Seven Yale students — most of them members of the Undergraduate Organizing Committee — visited the homes and offices of five Yale Corporation fellows residing in New York and Connecticut last Friday to present them with student letters requesting increased financial aid.

The seven students made the trip to communicate their goals for further financial aid reforms — a reduction of the student and summer aid contributions by half — to members of Yale’s highest decision making body. UOC member Josh Eidelson ’06 said the visits were the latest step in the committee’s push for further reform after not receiving a response to letters they sent to Yale President Richard Levin and the Corporation earlier this month.

Levin declined to comment specifically on the UOC’s decision to personally visit Corporation members, but he said he is available to meet with students concerned about Yale’s financial aid policies.

“I do have office hours,” Levin said. “I am sure that Dean Salovey or I would have the opportunity to meet with students interested in financial aid.”

Eidelson said he thought the trip helped the group advance their objectives for financial aid reform.

“The day was a great step forward for our campaign,” Eidelson said. “We remain hopeful that the University leaders are going to take notice and meet with us.”

But Yale College Dean Peter Salovey said he is unsure how successful the UOC’s efforts will be.

“I do not see how harassing Yale Corporation members at their homes and offices can have any positive impact on the discussions we are already having on campus through our standing committees concerning Yale’s financial aid policies,” Salovey said in an interview last Thursday with the News. “We always hope to improve financial aid, but must do it in a way that is responsible with respect to the many demands on Yale’s budget.”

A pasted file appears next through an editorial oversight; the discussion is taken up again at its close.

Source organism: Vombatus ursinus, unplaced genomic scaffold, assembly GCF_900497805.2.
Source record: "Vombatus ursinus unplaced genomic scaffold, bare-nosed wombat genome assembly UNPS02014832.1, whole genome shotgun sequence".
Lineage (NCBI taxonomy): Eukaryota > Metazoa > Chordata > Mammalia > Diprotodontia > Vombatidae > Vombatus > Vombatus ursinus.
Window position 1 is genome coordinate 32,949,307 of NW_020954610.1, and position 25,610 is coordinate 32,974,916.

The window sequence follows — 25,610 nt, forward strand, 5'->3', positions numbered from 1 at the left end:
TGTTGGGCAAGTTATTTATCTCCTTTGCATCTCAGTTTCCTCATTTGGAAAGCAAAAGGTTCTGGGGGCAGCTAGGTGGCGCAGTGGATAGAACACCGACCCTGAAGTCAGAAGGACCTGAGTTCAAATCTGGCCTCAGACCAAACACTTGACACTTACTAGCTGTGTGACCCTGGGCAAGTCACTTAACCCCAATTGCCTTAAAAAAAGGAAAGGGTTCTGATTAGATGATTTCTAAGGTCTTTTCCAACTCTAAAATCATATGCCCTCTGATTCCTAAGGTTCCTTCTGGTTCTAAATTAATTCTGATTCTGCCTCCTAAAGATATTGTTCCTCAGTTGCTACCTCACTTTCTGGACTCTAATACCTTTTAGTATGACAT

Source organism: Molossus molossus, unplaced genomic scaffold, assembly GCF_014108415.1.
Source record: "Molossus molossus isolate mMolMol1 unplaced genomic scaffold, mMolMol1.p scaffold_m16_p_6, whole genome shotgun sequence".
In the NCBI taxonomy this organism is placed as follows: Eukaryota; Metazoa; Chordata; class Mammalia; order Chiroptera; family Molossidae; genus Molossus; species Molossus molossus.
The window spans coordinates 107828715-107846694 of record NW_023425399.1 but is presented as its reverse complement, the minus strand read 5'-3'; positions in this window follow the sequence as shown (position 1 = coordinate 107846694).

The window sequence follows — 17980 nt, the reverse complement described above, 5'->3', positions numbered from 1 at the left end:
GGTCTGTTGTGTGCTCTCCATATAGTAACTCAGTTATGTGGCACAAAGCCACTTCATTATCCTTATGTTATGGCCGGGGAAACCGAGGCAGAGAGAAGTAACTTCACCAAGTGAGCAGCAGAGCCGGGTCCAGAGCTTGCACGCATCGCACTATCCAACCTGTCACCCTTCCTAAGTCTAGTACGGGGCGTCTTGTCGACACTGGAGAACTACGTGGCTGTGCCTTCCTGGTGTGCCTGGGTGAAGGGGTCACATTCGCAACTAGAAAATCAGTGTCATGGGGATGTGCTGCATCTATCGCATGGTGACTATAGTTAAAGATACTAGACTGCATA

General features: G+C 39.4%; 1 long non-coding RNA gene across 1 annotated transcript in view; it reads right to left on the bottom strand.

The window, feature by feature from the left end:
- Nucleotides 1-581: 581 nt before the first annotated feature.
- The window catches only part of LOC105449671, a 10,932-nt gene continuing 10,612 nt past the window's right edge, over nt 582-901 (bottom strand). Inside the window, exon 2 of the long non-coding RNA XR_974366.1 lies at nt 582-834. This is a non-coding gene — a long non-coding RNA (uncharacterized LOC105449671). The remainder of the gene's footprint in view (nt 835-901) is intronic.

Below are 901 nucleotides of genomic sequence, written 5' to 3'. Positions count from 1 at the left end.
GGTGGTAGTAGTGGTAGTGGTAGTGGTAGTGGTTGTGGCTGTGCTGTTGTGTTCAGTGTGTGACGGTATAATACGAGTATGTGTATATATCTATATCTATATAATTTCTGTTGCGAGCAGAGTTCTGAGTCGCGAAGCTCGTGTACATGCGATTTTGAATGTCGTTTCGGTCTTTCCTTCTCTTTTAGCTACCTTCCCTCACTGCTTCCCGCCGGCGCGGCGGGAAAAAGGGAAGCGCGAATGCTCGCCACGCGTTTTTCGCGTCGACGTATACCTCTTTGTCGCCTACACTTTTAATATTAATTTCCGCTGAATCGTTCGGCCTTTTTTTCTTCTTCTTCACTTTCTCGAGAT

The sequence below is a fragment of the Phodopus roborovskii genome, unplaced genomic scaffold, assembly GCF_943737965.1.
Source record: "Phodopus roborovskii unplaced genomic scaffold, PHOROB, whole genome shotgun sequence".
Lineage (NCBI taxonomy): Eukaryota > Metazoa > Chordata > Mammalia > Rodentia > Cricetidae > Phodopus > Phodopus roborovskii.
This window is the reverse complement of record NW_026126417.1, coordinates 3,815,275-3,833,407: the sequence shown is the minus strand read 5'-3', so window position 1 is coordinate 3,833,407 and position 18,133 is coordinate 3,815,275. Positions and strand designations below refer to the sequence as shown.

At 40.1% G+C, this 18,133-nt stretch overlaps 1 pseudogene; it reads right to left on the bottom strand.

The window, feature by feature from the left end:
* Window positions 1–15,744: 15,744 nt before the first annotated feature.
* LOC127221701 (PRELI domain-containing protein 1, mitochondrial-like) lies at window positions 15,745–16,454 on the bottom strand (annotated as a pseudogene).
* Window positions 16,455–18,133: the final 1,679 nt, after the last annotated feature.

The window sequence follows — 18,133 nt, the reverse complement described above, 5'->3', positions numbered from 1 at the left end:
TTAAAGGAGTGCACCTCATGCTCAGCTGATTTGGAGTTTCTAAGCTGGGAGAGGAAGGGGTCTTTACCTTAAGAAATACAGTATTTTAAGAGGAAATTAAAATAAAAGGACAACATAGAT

Financial Aid Director Caesar Storlazzi said that he prefers the Yale College Council’s method of passing resolutions to the UOC’s tactics. The YCC proposed financial changes similar to those set forth by the UOC in a resolution last Wednesday.

“The YCC is talking about the same things but in a very different way,” Storlazzi said. “[Their methods] are consensus-building, non-confrontational.”

The group met with the two Corporation fellows they visited in Connecticut, PepsiCo president and chief financial officer Indra Nooyi SOM ’80 and Barrington Parker Jr. ’65 LAW ’69, a judge on the Second Circuit Court of Appeals, Eidelson said.

Both Nooyi and Parker, Jr. were willing to spend time discussing Yale’s financial aid policies with the UOC delegation, said Noah Dobin-Bernstein ’07, who was part of the traveling group.

“They were both very receptive,” Dobin-Bernstein said. “They recognized the need for more financial aid changes.”

But the group was unable to speak with the three Corporation fellows they visited in New York City. Instead, the members left copies of the 600 student letters they received at the office of Theodore Shen ’66, the studio of Maya Lin ’81 ARC ’86 and the apartment of Roland Betts ’68.

Betts declined to comment on whether the UOC’s approach was “constructive.”

“I was in meetings all day outside the office, but I was told by my office that they were very polite,” Betts said.

Eight months ago, the University removed the parent contribution for students from families earning under $45,000 and reduced it for students from families earning between $45,000 and $60,000.